Court strikes down limits on filming of police in Arizona


A man who killed his wife with a claw hammer has had his automatic release from prison blocked by the government.

Joanna Simpson, 46, was bludgeoned to death by Robert Brown in Ascot, Berkshire, in October 2010.

The former British Airways captain, who was convicted of manslaughter, was due to be freed in November after serving half of his 26-year jail sentence.

Justice Secretary Alex Chalk said he had referred the case to the Parole Board under public protection powers.

Reacting to the latest development, Ms Simpson’s mother Diana Parkes said: “It is an incredible joy but unfortunately it isn’t over yet we still have to go through the parole board and hope that they see how wicked Brown is, and give the right decision.”

Speaking on on BBC Breakfast, she added: “It’s pretty emotionally exhausting going through all this and having to relive the death of Jo for the children as well so we are very hopeful that things will get better for us now.

“We’re just rejoicing at the moment and praying for the best.”

Ms Simpson’s best friend Hetti Barkworth-Nanton, who also chairs domestic abuse charity Refuge, said: “It’s been a long fight. We’ve been living with this shadow over our lives for the last twelve-and-a-half years.”

Brown killed the millionaire at her home within earshot of their two children, then aged nine and 10, a court previously heard.

He buried her body in a pre-dug grave in Windsor Great Park before confessing to police the following day.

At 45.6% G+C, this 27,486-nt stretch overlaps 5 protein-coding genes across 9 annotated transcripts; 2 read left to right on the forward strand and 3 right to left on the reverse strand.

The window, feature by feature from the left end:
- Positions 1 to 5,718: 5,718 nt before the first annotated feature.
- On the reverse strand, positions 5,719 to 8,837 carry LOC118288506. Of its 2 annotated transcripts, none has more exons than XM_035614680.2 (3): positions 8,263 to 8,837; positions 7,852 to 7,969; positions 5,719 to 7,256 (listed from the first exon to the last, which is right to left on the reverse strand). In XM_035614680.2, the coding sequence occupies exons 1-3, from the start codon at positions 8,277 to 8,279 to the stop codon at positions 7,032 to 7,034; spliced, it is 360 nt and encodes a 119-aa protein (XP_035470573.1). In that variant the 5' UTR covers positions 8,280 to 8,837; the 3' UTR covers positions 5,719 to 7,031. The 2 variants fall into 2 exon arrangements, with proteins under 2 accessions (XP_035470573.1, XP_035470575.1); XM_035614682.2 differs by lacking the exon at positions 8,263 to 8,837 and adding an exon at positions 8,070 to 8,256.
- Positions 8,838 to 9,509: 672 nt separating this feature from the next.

The former pilot, now aged 59, was found not guilty of murder after a jury was told the couple’s bitter divorce proceedings had put him under great stress.

He was sentenced to 24 years for manslaughter and a further two years for an offence of obstructing a coroner.

Ms Simpson’s family met Justice Secretary Alex Chalk and his predecessor Dominic Raab in an attempt to stall Brown’s release.

Mr Chalk said: “Joanna Simpson was bludgeoned and buried at the hands of Robert Brown, which left two children without a mother and caused irreparable harm to her family and loved ones.

“I made a commitment to Joanna’s family that I would give this case my closest personal attention.

“Having reviewed all the information available to me, I have blocked Brown’s automatic release and referred this case to the Parole Board using powers we introduced to protect the public from the most dangerous offenders.”

Ms Simpson’s mother Diana Parkes said: “We hope that the Parole Board will appreciate how dangerous Robert Brown is and we fear for the safety of our family, Jo’s friends and any female he may form a relationship with in the future.”

The government said the Parole Board would consider the case “in due course”.


Follow BBC South on Facebook, X, or Instagram. Send your story ideas to south.newsonline@bbc.co.uk.





Source link